I would have the doctor “managing” your pump (in other words the one that signs off on the orders for your pump) speak to the surgeon and discuss where potential site options. They can compare notes and get an idea of possible sites that will work but be out of the way.

While I haven’t had abdominal surgery, I have had several surgical procedures. First, ask your doctor if he will sign off in your chart (once you get to a room) that you, and you alone, are to manage your diabetes, that no one is to shut your pump off, and that you are to manage your own testing and boluses. This is important because, sadly, it is still not uncommon for some hospitals to refuse to allow you to keep your pump going, and in-hospital they don’t manage bg’s very well.

Second, if you’re going to have a gown tied around your neck, you can hook your pump from there. That’s what I did, and it didn’t interfere at all with the anesthesia management. As I said, I didn’t have abdominal surgery but, even so, if you’re having general anesthesia, which I imagine you probably are, you’ll have a breathing tube during the surgery…but none of my anesthesiologists complained about the pump, and they’re the ones who are managing things around your head/neck area.

Best of luck with the surgery…hopefully all will go smoothly and you’ll be feeling much better afterwards.


My pump basal is pretty constant throughout the day under normal circumstances. So they used that as starting point (.6 u/hr). But they adjusted as necessary, since they could control both glucose and insulin flow via IV.

I didn’t worry about higher bg during surgery, just wanted to prevent lows. So did they.

When they first stopped insulin IV, I hooked up my pump, running just basal. But didn’t account for glucose that was still in IV drip. So as soon as I could eat, they stopped the glucose. So make sure you know what is in IV if you go that route.
If you are using your pump and go low, confirm they would have IV glucose to raise it.

Your case may work better by using your pump instead of IV insulin. That was not an option for me during surgery. But do check if they would do IV glucose in case of low, or for you to adjust your basal if they planned on constant IV glucose during the surgery.

1 Like

For abdominal surgery? Wear it around the neck maybe… :rofl:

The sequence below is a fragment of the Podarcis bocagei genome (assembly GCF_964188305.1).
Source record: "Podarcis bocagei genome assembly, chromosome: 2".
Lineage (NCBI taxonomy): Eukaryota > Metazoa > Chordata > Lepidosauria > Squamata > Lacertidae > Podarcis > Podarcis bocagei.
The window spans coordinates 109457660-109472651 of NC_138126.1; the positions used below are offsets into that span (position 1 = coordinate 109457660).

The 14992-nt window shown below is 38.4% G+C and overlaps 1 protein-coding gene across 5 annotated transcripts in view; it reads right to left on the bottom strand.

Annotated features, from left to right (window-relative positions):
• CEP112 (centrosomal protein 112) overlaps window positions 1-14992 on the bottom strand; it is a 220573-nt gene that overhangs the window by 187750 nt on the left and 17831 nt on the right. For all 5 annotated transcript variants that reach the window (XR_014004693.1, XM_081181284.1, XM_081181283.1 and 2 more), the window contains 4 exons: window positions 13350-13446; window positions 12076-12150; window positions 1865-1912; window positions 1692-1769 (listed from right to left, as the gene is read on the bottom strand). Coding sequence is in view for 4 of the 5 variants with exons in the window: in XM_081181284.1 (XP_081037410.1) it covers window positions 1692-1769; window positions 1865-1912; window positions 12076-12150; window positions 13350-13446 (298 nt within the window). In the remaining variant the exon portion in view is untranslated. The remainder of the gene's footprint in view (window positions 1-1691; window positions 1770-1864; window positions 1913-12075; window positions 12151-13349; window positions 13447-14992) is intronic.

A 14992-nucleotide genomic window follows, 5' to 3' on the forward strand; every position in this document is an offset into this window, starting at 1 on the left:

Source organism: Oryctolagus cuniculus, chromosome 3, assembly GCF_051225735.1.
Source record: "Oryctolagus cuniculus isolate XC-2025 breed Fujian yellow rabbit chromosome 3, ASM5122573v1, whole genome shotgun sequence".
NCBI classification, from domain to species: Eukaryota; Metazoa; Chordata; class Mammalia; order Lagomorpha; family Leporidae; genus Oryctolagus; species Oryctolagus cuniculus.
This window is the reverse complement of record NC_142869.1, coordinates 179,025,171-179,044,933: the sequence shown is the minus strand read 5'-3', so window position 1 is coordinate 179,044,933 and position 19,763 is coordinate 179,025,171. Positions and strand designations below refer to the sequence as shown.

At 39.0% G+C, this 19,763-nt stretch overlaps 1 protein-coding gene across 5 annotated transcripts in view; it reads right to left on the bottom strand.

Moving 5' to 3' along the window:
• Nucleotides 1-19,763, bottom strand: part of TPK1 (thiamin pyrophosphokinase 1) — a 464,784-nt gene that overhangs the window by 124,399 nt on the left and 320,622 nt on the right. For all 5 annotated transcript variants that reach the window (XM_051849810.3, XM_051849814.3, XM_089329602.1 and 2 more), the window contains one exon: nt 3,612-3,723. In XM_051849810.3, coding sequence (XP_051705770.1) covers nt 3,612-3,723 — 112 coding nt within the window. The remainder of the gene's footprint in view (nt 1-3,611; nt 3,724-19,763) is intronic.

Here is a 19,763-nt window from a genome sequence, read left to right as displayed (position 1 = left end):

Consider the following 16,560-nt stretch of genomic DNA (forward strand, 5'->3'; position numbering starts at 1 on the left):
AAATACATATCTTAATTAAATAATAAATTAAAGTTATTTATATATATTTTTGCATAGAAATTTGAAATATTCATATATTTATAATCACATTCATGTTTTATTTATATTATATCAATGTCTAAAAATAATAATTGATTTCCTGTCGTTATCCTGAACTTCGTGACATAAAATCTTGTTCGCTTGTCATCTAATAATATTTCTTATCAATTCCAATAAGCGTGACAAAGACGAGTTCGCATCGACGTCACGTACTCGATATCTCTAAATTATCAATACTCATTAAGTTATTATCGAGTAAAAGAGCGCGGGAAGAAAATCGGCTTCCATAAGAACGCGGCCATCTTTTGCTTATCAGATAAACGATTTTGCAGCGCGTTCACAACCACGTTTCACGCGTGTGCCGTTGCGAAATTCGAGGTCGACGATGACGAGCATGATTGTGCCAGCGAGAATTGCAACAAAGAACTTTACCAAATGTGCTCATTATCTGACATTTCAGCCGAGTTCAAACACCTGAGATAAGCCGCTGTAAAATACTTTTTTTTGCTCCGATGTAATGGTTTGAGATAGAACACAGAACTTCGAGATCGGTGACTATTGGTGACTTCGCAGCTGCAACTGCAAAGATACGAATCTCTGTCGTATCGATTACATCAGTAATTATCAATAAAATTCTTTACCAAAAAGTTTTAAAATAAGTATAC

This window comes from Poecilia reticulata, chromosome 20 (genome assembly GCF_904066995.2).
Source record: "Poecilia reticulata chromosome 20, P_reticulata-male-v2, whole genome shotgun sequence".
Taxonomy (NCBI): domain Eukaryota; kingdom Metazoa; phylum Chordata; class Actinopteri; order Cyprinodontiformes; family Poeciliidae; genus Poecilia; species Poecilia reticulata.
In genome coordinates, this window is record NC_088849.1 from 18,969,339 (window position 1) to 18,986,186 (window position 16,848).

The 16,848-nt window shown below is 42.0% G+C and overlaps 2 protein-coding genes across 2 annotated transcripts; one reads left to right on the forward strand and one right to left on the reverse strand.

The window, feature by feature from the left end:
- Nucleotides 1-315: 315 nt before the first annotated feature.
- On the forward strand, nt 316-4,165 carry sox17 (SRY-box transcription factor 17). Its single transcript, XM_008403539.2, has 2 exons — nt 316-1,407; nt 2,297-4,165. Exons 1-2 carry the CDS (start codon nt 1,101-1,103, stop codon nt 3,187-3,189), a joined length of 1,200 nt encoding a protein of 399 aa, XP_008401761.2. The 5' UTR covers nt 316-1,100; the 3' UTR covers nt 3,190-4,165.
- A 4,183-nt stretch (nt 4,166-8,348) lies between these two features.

Haven’t gone through surgery of any kind, but my wife is an anaesthesiologist and regularly has to manage her patients’ pumps. Wearing your infusion site above your breast would be perfect, and you could clip the pump to the collar of your gown prior to surgery. The anaesthesiologist will be sitting at your head end as they will be managing your airway, so it will be nice and accessible if they need to do anything on your pump.

Good luck with your surgery!

You do hope they use the CGM to read your BG levels. I didn’t have one a few years ago when I went through surgery and the first surgery was short, less than 30 minutes, but I came awake in the 70’s in recovery.

The second time I reduced my basal in half and was going to be in surgery for about 3 hours. So a little more concerned about my levels. I asked the anesthesiologist how often they check and he replied usually just when they first start. I told him I had dropped the week before and could he check my Bg level half way through and he agreed. This was a teaching hospital and pretty well known. That was scary. I ended up coming out of surgery at about 150…

From having discussions with other people, hospital care of Bg levels can really vary.
There is some discussions about using pumps on this thread.

I’ve found that the surgery and the lack of bolusing for a non-existent breakfast, obviates the need for me to reduce my basal. If a more extensive surgery (knee replacement, for example), my bg’s run very high for a couple of days so I need to pump a lot more insulin than normal.

1 Like